11/22/63

11/22/63

screen-shot-2016-12-21-at-4-14-29-pm11/22/63

By: Stephen King

According to Stephen King, the idea for writing this novel, which tells the story of a time traveler who goes back in time to stop the assassination of Kennedy, first occurred to him in 1971, a full forty years before its actual publication date. Reading this story, you can tell that this is a story that King had wanted to tell for a long time. Stephen’s Kings literary talent is on full display in this novel as he explores themes like the importance of belonging in a community, the human need for companionship, and the fragility of history against the backdrop of late 1950’s and early 1960’s America. This is the age of big V8 American cars and rock and roll, but also Jim Crow and George Wallace, and King expertly uses his research to make the reader feel like they are there alongside the main character, exploring an America that is both familiar and completely alien.

The story starts in the present day, and follows Jake Epping, a divorced English teacher. He’s soon told by his friend Al, the owner of Al’s Diner and its famously cheap Fatburger, that there’s a portal to 1958 America in the pantry. You can go back and change history, but there’s a catch. Once you go back a second time, everything you did before resets. Inspired by Al to use this golden opportunity to save President Kennedy and prevent many of the great tragedies of the 20th century, he decides to go back in time and do his best change the course of history.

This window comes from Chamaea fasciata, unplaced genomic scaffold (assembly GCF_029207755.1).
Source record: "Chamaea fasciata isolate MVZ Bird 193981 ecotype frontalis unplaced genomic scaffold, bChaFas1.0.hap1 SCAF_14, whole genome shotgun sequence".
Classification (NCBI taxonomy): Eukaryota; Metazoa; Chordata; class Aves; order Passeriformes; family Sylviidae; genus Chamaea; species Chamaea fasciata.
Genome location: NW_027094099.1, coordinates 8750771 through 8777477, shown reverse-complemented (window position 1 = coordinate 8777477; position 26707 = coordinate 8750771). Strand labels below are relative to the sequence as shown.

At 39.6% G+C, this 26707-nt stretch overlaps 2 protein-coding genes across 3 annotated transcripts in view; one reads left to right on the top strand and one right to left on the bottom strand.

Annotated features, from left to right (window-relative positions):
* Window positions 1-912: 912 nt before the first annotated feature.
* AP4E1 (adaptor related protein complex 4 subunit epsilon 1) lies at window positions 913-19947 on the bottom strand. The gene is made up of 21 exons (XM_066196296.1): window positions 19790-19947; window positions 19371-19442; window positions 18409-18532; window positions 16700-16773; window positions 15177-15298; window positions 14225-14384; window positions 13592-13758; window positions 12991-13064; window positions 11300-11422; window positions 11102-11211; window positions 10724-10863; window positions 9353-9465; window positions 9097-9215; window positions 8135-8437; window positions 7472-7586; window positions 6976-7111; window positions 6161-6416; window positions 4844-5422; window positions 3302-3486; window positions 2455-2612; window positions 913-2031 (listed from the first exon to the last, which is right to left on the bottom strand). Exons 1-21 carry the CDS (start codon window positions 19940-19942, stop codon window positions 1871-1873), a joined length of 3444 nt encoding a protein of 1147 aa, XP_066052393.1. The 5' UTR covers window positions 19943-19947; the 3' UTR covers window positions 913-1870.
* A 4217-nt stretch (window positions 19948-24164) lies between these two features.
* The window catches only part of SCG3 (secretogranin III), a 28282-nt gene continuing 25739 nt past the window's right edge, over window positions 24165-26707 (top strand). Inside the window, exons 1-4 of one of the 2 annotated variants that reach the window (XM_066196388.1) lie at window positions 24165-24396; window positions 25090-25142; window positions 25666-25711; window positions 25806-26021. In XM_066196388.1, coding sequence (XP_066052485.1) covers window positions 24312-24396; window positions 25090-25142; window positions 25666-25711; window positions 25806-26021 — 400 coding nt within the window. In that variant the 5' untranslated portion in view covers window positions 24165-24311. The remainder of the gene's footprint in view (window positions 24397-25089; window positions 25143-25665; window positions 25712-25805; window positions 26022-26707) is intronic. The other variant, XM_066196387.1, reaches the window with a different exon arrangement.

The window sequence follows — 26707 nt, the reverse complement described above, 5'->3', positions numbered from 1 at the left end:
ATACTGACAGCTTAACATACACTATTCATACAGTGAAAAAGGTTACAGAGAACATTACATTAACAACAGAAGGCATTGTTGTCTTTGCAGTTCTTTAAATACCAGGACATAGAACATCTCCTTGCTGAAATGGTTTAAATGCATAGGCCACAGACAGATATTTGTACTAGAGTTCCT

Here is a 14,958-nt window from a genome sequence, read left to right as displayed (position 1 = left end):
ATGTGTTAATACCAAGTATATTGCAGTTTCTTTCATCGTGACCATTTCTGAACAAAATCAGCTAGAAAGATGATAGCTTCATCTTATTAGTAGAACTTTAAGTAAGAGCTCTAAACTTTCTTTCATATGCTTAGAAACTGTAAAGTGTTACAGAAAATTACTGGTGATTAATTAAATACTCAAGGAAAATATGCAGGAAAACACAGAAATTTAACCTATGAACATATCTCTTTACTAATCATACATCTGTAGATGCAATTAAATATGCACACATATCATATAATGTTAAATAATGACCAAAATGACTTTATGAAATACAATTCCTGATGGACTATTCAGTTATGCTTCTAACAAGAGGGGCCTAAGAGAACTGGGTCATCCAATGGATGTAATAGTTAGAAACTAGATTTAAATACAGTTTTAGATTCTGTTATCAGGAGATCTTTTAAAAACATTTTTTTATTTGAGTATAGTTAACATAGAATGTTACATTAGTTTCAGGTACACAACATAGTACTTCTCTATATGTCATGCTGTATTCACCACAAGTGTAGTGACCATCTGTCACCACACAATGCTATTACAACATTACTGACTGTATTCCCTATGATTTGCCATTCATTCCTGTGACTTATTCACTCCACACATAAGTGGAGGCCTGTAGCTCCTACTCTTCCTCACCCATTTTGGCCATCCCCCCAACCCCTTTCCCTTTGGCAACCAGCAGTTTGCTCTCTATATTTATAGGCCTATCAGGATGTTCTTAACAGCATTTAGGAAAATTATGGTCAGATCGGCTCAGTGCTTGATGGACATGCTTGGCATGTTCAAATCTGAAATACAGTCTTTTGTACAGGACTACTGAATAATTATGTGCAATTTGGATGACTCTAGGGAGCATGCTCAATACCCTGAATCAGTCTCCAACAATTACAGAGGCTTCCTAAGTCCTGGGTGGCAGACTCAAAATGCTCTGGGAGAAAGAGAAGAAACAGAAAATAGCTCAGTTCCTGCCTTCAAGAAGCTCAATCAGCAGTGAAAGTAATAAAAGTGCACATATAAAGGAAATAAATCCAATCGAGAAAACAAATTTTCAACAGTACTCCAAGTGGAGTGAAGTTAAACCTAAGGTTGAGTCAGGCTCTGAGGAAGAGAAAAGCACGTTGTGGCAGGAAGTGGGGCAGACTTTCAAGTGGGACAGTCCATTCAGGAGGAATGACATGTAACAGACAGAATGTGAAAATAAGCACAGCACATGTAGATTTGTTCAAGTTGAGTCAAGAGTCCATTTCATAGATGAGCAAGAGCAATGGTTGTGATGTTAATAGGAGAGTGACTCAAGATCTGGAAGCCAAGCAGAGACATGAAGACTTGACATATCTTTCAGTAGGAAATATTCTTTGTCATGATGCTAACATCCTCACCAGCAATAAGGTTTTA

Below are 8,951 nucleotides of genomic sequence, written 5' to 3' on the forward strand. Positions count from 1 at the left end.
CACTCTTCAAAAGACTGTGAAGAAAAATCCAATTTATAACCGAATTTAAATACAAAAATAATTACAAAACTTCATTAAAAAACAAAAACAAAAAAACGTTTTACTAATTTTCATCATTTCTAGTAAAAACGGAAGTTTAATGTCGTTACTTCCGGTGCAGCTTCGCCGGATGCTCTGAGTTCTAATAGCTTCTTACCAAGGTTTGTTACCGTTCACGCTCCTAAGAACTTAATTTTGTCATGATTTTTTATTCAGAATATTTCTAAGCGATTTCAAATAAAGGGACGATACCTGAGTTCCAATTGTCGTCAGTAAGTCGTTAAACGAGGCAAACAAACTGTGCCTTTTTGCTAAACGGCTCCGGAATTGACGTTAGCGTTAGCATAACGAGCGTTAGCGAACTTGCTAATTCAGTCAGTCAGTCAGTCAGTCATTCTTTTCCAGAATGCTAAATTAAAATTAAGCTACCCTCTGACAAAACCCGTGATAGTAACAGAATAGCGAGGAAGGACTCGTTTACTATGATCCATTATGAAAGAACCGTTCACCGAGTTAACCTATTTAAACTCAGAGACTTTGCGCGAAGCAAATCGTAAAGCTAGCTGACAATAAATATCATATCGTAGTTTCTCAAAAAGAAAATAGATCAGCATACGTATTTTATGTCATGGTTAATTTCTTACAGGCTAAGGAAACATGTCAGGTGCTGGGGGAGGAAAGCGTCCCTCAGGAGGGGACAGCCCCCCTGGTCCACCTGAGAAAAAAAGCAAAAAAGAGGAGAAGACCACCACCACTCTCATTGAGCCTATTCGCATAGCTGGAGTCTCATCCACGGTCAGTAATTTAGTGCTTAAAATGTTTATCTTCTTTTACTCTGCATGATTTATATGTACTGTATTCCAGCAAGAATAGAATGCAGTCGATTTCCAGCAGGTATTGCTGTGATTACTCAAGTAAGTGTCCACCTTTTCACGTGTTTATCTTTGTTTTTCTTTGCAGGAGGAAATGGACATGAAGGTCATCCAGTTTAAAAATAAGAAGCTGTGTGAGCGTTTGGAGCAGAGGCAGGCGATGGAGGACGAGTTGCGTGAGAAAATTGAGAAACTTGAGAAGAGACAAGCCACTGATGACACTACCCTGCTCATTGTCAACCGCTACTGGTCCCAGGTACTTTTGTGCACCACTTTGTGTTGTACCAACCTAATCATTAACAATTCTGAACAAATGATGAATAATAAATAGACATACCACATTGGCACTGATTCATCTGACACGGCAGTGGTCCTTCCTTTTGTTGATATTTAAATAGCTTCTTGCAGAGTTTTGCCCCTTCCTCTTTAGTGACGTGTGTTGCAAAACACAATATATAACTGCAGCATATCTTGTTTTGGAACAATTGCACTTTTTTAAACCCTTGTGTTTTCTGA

Jake’s journey takes him to numerous places before the day in which the novel is named for. He visits Derry, Maine to save one of his English students in the past (if you’re a Stephen King fan, you’ll instantly recognize this place as the setting for his horror novel “It”), travels to Florida, and then spends many of the years prior to the Kennedy assassination in the small town of Jodie near Dallas, Texas. It’s here he meets a local school librarian, Sadie Dunhill, and he becomes a member of the local community.

It’s during these points that the reader sees that while this book is about a time traveler trying to save John Kennedy and change history, it’s also a book about a person’s desire to find a place where they belong. Jodie, Texas becomes a home to Jake in a way the present never was, and even though he doesn’t belong there, he desperately wants to. He increasingly struggles with leading a double life, one in which he’s a high school teacher in Jodie, and another, where he’s living an apartment below Lee Harvey Oswald, and desperately trying to learn if he did, in fact, act alone or if there was an actual conspiracy.

One of the reasons this novel works so well, and is so compelling, is because it’s a story about the small personal things we all face as well as large world events. We see Jake struggle with loneliness, as well as try to find out where he truly belongs. And in the backdrop, we also experience an excellent historical thriller about time travel and questions like “What would have been different if Kennedy had lived”?

An excellent novel in nearly every regard, it is a great novel to read if you’re a fan of King’s writing (like me), or if you’re a newcomer as well.

“If you’ve ever been homesick, or felt exiled from all the things and people that once defined you, you’ll know how important welcoming words and friendly smiles can be.”
― Stephen King11/22/63

Review By:  Justin Davis